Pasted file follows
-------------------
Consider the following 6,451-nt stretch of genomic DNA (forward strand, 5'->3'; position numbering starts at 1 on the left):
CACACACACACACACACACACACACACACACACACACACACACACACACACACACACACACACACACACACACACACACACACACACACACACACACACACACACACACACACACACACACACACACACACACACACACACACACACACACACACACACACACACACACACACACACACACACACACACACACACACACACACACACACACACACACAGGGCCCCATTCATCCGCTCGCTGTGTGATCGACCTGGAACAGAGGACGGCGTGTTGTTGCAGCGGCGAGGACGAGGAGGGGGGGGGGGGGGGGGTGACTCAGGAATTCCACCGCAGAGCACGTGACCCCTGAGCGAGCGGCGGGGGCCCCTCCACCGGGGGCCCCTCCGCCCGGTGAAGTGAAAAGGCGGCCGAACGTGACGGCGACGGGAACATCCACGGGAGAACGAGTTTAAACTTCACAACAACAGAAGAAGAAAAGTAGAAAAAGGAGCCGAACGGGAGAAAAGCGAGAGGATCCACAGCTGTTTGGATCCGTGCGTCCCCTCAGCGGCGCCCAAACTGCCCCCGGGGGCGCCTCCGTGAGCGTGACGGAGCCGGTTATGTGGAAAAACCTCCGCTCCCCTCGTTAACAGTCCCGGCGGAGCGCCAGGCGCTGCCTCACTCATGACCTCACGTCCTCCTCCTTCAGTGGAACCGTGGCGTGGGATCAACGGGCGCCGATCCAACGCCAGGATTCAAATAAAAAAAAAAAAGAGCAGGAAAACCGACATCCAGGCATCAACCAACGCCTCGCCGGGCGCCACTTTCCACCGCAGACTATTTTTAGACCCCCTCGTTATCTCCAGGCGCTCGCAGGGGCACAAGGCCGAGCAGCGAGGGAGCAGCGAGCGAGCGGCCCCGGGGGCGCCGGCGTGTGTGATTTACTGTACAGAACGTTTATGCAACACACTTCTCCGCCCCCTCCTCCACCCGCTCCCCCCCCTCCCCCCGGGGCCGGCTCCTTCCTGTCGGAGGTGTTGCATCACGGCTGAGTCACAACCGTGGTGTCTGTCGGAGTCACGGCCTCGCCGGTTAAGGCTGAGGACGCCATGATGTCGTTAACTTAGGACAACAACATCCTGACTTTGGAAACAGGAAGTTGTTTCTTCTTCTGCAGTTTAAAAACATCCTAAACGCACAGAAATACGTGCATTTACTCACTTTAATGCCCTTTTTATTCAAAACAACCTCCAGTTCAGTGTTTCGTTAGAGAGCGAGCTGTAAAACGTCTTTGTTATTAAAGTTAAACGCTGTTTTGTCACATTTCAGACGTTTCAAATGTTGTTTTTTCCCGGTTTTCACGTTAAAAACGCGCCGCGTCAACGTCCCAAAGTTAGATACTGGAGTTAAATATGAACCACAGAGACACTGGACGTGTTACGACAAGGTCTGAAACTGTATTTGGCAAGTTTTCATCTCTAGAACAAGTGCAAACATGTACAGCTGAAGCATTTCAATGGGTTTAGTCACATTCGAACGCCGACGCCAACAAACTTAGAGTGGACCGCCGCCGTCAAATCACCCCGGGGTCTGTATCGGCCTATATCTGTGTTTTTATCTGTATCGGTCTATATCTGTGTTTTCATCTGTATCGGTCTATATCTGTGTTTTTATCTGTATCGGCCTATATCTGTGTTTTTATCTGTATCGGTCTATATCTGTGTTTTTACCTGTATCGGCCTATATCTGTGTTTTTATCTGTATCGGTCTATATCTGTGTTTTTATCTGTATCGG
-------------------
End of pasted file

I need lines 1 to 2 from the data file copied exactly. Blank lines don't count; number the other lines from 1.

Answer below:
Consider the following 6,451-nt stretch of genomic DNA (forward strand, 5'->3'; position numbering starts at 1 on the left):
CACACACACACACACACACACACACACACACACACACACACACACACACACACACACACACACACACACACACACACACACACACACACACACACACACACACACACACACACACACACACACACACACACACACACACACACACACACACACACACACACACACACACACACACACACACACACACACACACACACACACACACACACACACACACAGGGCCCCATTCATCCGCTCGCTGTGTGATCGACCTGGAACAGAGGACGGCGTGTTGTTGCAGCGGCGAGGACGAGGAGGGGGGGGGGGGGGGGGTGACTCAGGAATTCCACCGCAGAGCACGTGACCCCTGAGCGAGCGGCGGGGGCCCCTCCACCGGGGGCCCCTCCGCCCGGTGAAGTGAAAAGGCGGCCGAACGTGACGGCGACGGGAACATCCACGGGAGAACGAGTTTAAACTTCACAACAACAGAAGAAGAAAAGTAGAAAAAGGAGCCGAACGGGAGAAAAGCGAGAGGATCCACAGCTGTTTGGATCCGTGCGTCCCCTCAGCGGCGCCCAAACTGCCCCCGGGGGCGCCTCCGTGAGCGTGACGGAGCCGGTTATGTGGAAAAACCTCCGCTCCCCTCGTTAACAGTCCCGGCGGAGCGCCAGGCGCTGCCTCACTCATGACCTCACGTCCTCCTCCTTCAGTGGAACCGTGGCGTGGGATCAACGGGCGCCGATCCAACGCCAGGATTCAAATAAAAAAAAAAAAGAGCAGGAAAACCGACATCCAGGCATCAACCAACGCCTCGCCGGGCGCCACTTTCCACCGCAGACTATTTTTAGACCCCCTCGTTATCTCCAGGCGCTCGCAGGGGCACAAGGCCGAGCAGCGAGGGAGCAGCGAGCGAGCGGCCCCGGGGGCGCCGGCGTGTGTGATTTACTGTACAGAACGTTTATGCAACACACTTCTCCGCCCCCTCCTCCACCCGCTCCCCCCCCTCCCCCCGGGGCCGGCTCCTTCCTGTCGGAGGTGTTGCATCACGGCTGAGTCACAACCGTGGTGTCTGTCGGAGTCACGGCCTCGCCGGTTAAGGCTGAGGACGCCATGATGTCGTTAACTTAGGACAACAACATCCTGACTTTGGAAACAGGAAGTTGTTTCTTCTTCTGCAGTTTAAAAACATCCTAAACGCACAGAAATACGTGCATTTACTCACTTTAATGCCCTTTTTATTCAAAACAACCTCCAGTTCAGTGTTTCGTTAGAGAGCGAGCTGTAAAACGTCTTTGTTATTAAAGTTAAACGCTGTTTTGTCACATTTCAGACGTTTCAAATGTTGTTTTTTCCCGGTTTTCACGTTAAAAACGCGCCGCGTCAACGTCCCAAAGTTAGATACTGGAGTTAAATATGAACCACAGAGACACTGGACGTGTTACGACAAGGTCTGAAACTGTATTTGGCAAGTTTTCATCTCTAGAACAAGTGCAAACATGTACAGCTGAAGCATTTCAATGGGTTTAGTCACATTCGAACGCCGACGCCAACAAACTTAGAGTGGACCGCCGCCGTCAAATCACCCCGGGGTCTGTATCGGCCTATATCTGTGTTTTTATCTGTATCGGTCTATATCTGTGTTTTCATCTGTATCGGTCTATATCTGTGTTTTTATCTGTATCGGCCTATATCTGTGTTTTTATCTGTATCGGTCTATATCTGTGTTTTTACCTGTATCGGCCTATATCTGTGTTTTTATCTGTATCGGTCTATATCTGTGTTTTTATCTGTATCGG